May I Take a Moment? Last week I had an audition for a role I wasn’t right for but the material was a fun challenge, so I went for it.
The first scene was light, goofy and fun. The second began with a dramatic turn of events—I learn that my teenaged daughter is pregnant.
For all you non-actors, that quick transition from doing a little spin with jazz hands buttoning up one scene, to jumping into a state of blood-curdling anger at the top of the next, is quite the challenge—especially with six sets of eyes watching you like a hawk.
After the laughter dissipated at the end of the first scene, (non-humble brag inserted—you’re welcome) I asked, “May I take a moment?”
Not only was the second scene starting from a very intense place, it had a lot of overlapping dialogue between myself and three different characters, making eye lines and reactions to who’s saying what extra complicated.
Timing was also crucial for this short, heated, fast-paced event, and despite having carefully mapped it out with my coach and doing it a million times beforehand, I totally fell on my face.
I knew it went off the rails early on so I stopped the scene and said, “I’m so sorry but I’d like to start over,” which then led to my asking for another moment before I began again.
My heart was racing despite knowing I did the right thing. Here I was running the show even though my fate of getting the job was entirely in their hands.
If I say so myself, the second attempt went beautifully. I knew I was prepared. I knew it was a scene I could execute well. I also knew it was OK that I made a mistake.
I left that audition feeling proud of myself as an actor, doing my best version of a role I knew I wasn’t right for. But more importantly, I felt proud of owning everything about myself in that room-- flaws and all.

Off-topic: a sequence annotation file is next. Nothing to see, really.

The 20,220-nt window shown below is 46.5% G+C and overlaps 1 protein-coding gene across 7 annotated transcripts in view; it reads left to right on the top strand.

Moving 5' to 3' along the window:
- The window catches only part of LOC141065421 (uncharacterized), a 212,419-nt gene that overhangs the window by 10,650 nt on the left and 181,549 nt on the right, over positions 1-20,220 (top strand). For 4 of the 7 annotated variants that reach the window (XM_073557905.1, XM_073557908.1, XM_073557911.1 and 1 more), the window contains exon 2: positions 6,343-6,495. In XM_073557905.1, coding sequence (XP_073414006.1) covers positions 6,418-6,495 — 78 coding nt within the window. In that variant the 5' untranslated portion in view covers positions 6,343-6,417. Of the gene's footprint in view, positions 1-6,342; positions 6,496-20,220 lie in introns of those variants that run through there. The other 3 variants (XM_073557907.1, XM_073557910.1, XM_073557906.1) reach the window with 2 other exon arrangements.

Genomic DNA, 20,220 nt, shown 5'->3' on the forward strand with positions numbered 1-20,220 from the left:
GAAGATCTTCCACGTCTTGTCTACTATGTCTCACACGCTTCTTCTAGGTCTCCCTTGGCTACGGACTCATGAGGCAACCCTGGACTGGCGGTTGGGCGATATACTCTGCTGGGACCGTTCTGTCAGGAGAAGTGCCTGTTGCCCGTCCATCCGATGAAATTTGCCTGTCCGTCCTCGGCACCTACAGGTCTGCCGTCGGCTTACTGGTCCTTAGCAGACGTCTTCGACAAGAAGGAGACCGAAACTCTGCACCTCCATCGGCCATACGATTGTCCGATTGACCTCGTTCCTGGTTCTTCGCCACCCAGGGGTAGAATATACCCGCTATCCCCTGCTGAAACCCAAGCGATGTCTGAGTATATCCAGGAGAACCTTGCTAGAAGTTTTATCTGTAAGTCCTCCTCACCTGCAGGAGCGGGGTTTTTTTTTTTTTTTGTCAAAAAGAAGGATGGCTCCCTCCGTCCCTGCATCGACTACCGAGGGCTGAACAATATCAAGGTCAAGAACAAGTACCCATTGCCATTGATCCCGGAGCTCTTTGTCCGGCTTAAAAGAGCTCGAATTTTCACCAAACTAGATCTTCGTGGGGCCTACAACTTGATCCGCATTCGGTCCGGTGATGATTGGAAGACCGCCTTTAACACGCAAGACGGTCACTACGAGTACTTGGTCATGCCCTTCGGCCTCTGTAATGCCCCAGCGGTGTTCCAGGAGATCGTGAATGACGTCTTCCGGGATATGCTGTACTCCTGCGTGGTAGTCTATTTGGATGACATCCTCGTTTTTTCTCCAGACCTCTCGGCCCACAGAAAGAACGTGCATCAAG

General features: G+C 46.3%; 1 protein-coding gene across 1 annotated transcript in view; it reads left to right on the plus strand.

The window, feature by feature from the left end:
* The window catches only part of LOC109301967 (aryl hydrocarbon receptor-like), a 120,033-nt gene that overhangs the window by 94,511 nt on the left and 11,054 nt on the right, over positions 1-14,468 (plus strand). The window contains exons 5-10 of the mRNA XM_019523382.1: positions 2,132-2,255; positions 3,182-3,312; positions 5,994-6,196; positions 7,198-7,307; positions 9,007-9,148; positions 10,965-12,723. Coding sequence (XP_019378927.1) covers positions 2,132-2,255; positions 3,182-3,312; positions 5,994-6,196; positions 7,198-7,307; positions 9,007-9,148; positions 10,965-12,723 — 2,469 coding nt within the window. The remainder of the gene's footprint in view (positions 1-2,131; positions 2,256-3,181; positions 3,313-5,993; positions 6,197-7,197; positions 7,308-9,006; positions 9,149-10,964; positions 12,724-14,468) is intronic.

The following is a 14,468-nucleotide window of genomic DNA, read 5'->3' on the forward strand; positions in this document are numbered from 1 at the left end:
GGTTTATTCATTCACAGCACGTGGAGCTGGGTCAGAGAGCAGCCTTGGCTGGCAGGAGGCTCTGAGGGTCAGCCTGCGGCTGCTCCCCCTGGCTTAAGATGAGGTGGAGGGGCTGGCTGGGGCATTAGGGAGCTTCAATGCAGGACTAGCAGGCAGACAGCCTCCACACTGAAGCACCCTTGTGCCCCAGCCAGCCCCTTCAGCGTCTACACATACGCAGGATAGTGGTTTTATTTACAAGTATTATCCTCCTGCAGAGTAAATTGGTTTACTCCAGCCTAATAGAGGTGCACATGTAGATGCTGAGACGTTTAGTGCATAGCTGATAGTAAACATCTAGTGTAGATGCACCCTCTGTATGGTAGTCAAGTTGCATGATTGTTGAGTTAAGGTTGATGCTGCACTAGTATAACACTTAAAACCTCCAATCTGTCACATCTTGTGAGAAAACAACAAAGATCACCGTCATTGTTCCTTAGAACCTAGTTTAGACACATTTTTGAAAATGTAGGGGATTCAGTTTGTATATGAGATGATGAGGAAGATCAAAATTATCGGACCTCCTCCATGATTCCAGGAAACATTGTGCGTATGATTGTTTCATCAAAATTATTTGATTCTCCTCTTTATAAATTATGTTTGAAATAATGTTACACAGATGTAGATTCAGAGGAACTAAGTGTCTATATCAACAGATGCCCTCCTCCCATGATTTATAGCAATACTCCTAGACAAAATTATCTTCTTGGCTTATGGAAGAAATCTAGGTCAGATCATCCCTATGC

And it got me thinking about the question, “May I take a moment?” and how much easier my life would have been in my twenties and early thirties if I had just owned myself when I used these few words.
Because it isn't that acting teachers over the years never taught me to use this tactic before my mid-30’s, but there’s a difference between asking from a place of fearful unworthiness versus empowered self-ownership.
I thought of all the opportunities I missed as an actor, barreling through a scene poorly because I felt I only had one chance and if I f*cked it up, that was it. And the profuse apologies I’d express to casting directors and acting teachers when we would have to start over, which my fabulous acting teacher Lesly Kahn said felt more like an apology for my existence than the debacle of the actual scene.
This then got me thinking about all the times I said and did things for the benefit of others without owning myself first—putting their well-being before mine.
Events I committed to when I didn’t have the money but, “what would they think?!” if I said no. Plans I didn’t want to say yes to but my people-pleasing self would say, “Can't wait!” And the "I-love-you-too" response I gave a man because "What else could I say?!" without hurting his feelings.
The result? Not booking numerous jobs, accumulating stupid credit card debt, plenty of moody days filled with plans I had zero desire for, and a history of shitty relationships that would give Lifetime scripts a run for their money.
May I Take a Moment? Or “I'm over-scheduled right now so I'll say no to this.” Or “I don’t have the funds to do this currently, but I wish I could be there!” Or, “Saying “I love you” is something I take very seriously and will need more time to figure out if that's what this."
I'll be the first to admit that asking for a moment is still a step outside my comfort zone, but once I'm on the other side, I feel a whole lot freer and….well…a whole lot
So there's that.
Happy Claire Your Mind Monday.